Attention Deficit Hyperactivity Disorder

Attention-deficit hyperactivity disorder (ADHD) is a persistent pattern of inattention and/or hyperactivity-impulsivity that interferes with completing daily activities or development. Many children and adults are affected by ADHD. People with a diagnosis of ADHD may have trouble at home, school, work, or socially.

Children with ADHD may be much more active and/or impulsive than what is usual for their age. These behaviors contribute to significant problems in relationships, learning and behavior.

For this reason, children who have ADHD are sometimes seen as being "difficult" or as having behavior problems. ADHD is more common in boys than in girls.

Symptoms

The child with ADHD who is inattentive will have six or more of the following symptoms:

  • Has difficulty following instructions.
  • Has difficulty keeping attention on work or play activities at school and at home.
  • Loses things needed for activities at school and at home.
  • Appears not to listen.
  • Doesn't pay close attention to details.
  • Seems disorganized.
  • Has trouble with tasks that require planning ahead.
  • Forgets things.
  • Is easily distracted.

The child with ADHD who is hyperactive/impulsive will have at least six of the following symptoms:

  • Fidgety.
  • Runs or climbs inappropriately.
  • Can't play quietly.
  • Blurts out answers.
  • Interrupts people.
  • Can't stay in seat.
  • Talks too much.
  • Is always on the go.
  • Has trouble waiting his or her turn.

Symptoms and Disease Centers For Disease Control and Prevention

Treatments

What should I do if I think my child has ADHD?

Talk with your child's doctor.

Your doctor will ask you questions and may want to get information from your child's teachers or anyone else who is familiar with your child's behavior.

Your doctor may have forms or checklists that you and your child's teacher can fill out. This will help you and your doctor compare your child's behavior with other children's behavior.

Your doctor will probably want to test your child’s vision and hearing if these tests haven't been done recently. Your doctor may recommend trying medicine to see if it helps control your child's hyperactive behavior.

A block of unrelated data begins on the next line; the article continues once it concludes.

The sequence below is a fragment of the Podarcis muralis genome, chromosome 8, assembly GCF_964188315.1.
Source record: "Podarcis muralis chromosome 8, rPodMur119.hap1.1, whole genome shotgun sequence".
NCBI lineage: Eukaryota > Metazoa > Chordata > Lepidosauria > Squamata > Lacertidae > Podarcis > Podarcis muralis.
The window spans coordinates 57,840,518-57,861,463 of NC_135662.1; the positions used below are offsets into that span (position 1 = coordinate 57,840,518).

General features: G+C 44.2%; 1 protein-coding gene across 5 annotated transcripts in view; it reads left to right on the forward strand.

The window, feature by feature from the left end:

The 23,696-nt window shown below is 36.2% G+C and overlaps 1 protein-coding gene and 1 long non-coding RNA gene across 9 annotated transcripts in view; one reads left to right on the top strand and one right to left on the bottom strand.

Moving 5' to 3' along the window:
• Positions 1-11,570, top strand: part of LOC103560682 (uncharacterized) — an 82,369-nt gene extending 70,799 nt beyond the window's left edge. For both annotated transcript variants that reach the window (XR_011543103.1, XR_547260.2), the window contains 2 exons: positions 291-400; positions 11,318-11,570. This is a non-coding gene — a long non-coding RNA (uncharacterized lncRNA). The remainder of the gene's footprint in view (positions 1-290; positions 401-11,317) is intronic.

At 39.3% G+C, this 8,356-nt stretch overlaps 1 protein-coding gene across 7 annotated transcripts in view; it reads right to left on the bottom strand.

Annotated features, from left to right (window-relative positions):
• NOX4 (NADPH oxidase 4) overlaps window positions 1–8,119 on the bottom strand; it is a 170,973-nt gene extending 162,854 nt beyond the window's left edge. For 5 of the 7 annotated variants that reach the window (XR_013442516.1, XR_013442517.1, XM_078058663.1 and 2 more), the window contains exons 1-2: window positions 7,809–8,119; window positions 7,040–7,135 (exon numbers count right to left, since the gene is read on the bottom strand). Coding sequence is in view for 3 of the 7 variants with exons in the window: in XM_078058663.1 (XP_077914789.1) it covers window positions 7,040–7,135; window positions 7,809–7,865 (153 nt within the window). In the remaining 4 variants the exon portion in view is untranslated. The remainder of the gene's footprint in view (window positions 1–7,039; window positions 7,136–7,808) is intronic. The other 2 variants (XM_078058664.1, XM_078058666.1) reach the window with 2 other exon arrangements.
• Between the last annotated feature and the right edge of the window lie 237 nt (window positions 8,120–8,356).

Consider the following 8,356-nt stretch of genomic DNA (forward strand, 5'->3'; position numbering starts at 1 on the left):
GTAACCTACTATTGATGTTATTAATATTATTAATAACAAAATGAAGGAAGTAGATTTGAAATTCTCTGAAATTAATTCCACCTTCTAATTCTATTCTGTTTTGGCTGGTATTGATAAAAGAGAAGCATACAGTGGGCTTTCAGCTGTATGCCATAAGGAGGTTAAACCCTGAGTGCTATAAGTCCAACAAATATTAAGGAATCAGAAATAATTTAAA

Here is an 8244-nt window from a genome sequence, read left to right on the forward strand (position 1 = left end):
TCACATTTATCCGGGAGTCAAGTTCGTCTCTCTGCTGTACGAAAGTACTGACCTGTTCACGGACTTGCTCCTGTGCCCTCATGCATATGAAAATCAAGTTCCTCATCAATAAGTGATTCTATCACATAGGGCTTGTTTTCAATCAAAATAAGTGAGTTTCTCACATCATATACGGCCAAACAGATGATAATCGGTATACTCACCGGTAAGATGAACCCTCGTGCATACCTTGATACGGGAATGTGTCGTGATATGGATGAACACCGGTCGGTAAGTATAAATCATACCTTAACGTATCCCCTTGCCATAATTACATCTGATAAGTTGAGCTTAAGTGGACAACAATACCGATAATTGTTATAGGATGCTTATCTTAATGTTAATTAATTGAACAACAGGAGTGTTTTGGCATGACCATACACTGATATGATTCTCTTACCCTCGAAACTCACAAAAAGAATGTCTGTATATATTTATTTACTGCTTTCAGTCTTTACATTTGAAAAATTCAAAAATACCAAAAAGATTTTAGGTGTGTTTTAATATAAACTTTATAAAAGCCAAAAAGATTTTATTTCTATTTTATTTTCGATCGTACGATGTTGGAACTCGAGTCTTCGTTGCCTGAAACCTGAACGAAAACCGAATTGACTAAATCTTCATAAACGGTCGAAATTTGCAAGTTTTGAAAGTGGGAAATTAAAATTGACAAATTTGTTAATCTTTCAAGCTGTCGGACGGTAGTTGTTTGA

A trial of medicine alone cannot be the basis for diagnosing ADHD. However, it can be an important part of evaluating your child if ADHD is suspected. Meeting with a mental health therapist can help you and your child find ways to cope with the symptoms of ADHD.

It might be hard for your doctor to tell if your child has ADHD.

Many children who have ADHD aren't hyperactive in the doctor's office. Your doctor may want your child to see someone who specializes in helping children who have behavior problems, such as a psychologist.

A diagnosis of ADHD can be made only by getting information about your child's behavior from several people who know your child. There are many resources available to help you and your child.

Helpful Documents

View and print these helpful ADHD handouts

ADHD: Symptoms In Adults
ADHD: Should My Child Take Medication For ADHD?
ADHD In Adults: Behavioral Strategies
ADHD: Impulsivity and Inattention
ADHD: Helping Your Child Get Things Done
ADHD: Helping Your Child Get The Most From School
ADHD: Help Your Child To Succeed
ADHD And Hyperactivity
ADHD: Social Skills Training

Compiled from the following sources:

Diagnostic and Statistical Manual of Mental Disorders, Fourth Edition TR (2000) American Psychiatric Association.
AAFP Treatment & Management of ADHD in Adults (2021)
American Academy of Pediatrics, ADHD Clinical Practice Guidelines (2019)
American Academy of Child and Adolescent Psychiatry, Practice Parameter for the Use of Stimulant Medication (2002)
NIMH, A 14 month Randomized, Clinical Trial (1999)
NIMH Treatment Study Follow-Up: 24 month outcomes (2004)
RA Barkley & KR Murphy (2006) Attention Deficit Hyperactivity Disorder: A Clinical Workbook (3rd ed). New York: Guilford Publications